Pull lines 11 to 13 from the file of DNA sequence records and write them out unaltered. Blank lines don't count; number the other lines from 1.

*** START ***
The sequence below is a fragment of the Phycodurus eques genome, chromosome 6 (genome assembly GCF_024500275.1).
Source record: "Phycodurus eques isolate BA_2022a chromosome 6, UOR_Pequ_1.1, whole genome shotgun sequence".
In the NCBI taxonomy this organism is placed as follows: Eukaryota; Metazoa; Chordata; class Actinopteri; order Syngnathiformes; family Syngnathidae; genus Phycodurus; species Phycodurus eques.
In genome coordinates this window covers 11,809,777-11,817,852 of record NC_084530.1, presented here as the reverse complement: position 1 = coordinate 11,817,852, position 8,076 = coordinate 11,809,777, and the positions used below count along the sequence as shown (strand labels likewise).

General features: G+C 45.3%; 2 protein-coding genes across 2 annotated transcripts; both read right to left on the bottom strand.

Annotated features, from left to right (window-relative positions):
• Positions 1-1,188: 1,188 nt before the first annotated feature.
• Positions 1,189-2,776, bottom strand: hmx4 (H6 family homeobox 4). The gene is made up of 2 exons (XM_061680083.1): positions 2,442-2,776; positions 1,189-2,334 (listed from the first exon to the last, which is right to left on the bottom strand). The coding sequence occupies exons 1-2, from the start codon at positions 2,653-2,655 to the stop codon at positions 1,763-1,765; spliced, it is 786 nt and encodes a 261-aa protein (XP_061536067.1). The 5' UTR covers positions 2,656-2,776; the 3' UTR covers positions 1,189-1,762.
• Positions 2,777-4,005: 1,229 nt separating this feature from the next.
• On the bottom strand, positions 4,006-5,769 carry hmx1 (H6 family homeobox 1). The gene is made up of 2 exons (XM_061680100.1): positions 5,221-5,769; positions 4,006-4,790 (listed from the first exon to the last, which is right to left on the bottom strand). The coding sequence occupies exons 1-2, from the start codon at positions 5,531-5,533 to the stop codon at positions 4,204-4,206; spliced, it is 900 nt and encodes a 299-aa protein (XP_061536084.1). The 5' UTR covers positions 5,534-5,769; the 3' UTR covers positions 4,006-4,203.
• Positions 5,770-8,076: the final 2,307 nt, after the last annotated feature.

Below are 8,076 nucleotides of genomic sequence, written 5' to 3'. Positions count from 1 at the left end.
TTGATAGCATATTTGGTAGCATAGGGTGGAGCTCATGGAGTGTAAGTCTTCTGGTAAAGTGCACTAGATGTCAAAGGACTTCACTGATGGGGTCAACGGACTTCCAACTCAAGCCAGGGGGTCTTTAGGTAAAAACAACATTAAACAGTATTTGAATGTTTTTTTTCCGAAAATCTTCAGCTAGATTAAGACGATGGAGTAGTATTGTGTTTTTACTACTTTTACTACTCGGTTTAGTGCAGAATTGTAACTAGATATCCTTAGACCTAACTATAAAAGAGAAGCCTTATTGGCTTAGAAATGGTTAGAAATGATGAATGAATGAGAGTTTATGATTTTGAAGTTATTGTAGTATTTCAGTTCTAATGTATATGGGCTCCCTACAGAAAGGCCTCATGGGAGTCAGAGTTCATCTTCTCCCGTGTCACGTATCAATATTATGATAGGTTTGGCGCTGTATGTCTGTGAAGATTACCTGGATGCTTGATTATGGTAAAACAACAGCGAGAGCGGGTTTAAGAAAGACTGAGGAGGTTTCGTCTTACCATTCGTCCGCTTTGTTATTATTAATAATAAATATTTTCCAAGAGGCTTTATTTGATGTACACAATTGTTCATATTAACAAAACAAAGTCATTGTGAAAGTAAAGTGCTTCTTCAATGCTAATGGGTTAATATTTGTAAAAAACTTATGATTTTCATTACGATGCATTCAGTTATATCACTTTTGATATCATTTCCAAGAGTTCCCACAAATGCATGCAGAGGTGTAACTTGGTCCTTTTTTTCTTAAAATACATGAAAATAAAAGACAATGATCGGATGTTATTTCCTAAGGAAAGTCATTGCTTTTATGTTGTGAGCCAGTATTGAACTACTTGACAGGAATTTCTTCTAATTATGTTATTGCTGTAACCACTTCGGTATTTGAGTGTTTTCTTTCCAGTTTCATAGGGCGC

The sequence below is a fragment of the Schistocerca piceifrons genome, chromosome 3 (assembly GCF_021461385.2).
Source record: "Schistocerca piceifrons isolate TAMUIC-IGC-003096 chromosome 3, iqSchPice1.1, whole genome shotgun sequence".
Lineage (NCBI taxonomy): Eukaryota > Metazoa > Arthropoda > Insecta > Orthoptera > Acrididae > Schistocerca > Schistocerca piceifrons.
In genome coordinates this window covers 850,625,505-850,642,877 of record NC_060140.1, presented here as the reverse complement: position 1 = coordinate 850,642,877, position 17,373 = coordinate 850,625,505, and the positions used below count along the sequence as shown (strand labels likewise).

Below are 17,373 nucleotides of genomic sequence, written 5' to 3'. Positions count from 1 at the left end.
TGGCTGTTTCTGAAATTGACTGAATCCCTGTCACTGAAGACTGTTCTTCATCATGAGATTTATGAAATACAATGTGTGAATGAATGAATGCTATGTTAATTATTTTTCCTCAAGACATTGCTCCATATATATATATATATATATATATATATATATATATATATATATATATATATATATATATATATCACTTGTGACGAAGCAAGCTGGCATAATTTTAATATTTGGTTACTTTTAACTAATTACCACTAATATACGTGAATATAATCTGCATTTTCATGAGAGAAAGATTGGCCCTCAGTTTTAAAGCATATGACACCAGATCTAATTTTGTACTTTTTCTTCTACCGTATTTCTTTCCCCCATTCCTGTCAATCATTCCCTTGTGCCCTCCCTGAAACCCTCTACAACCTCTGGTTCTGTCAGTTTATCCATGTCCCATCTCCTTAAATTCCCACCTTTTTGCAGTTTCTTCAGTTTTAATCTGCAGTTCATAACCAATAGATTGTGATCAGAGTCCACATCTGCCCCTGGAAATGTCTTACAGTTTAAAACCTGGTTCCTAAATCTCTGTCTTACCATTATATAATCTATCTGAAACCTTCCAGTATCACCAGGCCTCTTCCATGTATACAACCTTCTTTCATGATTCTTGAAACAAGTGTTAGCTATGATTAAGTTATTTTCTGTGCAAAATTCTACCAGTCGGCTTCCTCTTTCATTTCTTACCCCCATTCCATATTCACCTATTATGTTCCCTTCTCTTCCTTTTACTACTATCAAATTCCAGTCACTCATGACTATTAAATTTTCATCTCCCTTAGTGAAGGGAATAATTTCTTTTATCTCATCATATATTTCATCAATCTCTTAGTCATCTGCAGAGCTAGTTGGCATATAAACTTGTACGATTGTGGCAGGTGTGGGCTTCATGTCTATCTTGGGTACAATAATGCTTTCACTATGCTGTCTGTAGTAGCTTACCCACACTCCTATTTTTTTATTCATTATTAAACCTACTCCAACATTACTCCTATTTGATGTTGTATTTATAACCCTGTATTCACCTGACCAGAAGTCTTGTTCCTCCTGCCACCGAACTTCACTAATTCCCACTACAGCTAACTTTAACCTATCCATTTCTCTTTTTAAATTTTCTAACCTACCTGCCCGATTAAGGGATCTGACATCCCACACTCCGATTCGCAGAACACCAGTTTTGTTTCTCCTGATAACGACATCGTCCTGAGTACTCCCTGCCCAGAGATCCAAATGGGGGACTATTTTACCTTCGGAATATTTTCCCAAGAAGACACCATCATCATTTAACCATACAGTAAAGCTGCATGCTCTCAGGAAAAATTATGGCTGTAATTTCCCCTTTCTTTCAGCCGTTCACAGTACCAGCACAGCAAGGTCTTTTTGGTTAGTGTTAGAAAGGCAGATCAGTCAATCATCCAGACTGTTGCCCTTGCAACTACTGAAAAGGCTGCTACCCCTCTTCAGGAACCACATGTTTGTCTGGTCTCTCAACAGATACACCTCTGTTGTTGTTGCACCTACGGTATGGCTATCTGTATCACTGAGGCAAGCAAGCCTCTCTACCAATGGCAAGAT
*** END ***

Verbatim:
• Positions 5,770-8,076: the final 2,307 nt, after the last annotated feature.

Below are 8,076 nucleotides of genomic sequence, written 5' to 3'. Positions count from 1 at the left end.
TTGATAGCATATTTGGTAGCATAGGGTGGAGCTCATGGAGTGTAAGTCTTCTGGTAAAGTGCACTAGATGTCAAAGGACTTCACTGATGGGGTCAACGGACTTCCAACTCAAGCCAGGGGGTCTTTAGGTAAAAACAACATTAAACAGTATTTGAATGTTTTTTTTCCGAAAATCTTCAGCTAGATTAAGACGATGGAGTAGTATTGTGTTTTTACTACTTTTACTACTCGGTTTAGTGCAGAATTGTAACTAGATATCCTTAGACCTAACTATAAAAGAGAAGCCTTATTGGCTTAGAAATGGTTAGAAATGATGAATGAATGAGAGTTTATGATTTTGAAGTTATTGTAGTATTTCAGTTCTAATGTATATGGGCTCCCTACAGAAAGGCCTCATGGGAGTCAGAGTTCATCTTCTCCCGTGTCACGTATCAATATTATGATAGGTTTGGCGCTGTATGTCTGTGAAGATTACCTGGATGCTTGATTATGGTAAAACAACAGCGAGAGCGGGTTTAAGAAAGACTGAGGAGGTTTCGTCTTACCATTCGTCCGCTTTGTTATTATTAATAATAAATATTTTCCAAGAGGCTTTATTTGATGTACACAATTGTTCATATTAACAAAACAAAGTCATTGTGAAAGTAAAGTGCTTCTTCAATGCTAATGGGTTAATATTTGTAAAAAACTTATGATTTTCATTACGATGCATTCAGTTATATCACTTTTGATATCATTTCCAAGAGTTCCCACAAATGCATGCAGAGGTGTAACTTGGTCCTTTTTTTCTTAAAATACATGAAAATAAAAGACAATGATCGGATGTTATTTCCTAAGGAAAGTCATTGCTTTTATGTTGTGAGCCAGTATTGAACTACTTGACAGGAATTTCTTCTAATTATGTTATTGCTGTAACCACTTCGGTATTTGAGTGTTTTCTTTCCAGTTTCATAGGGCGC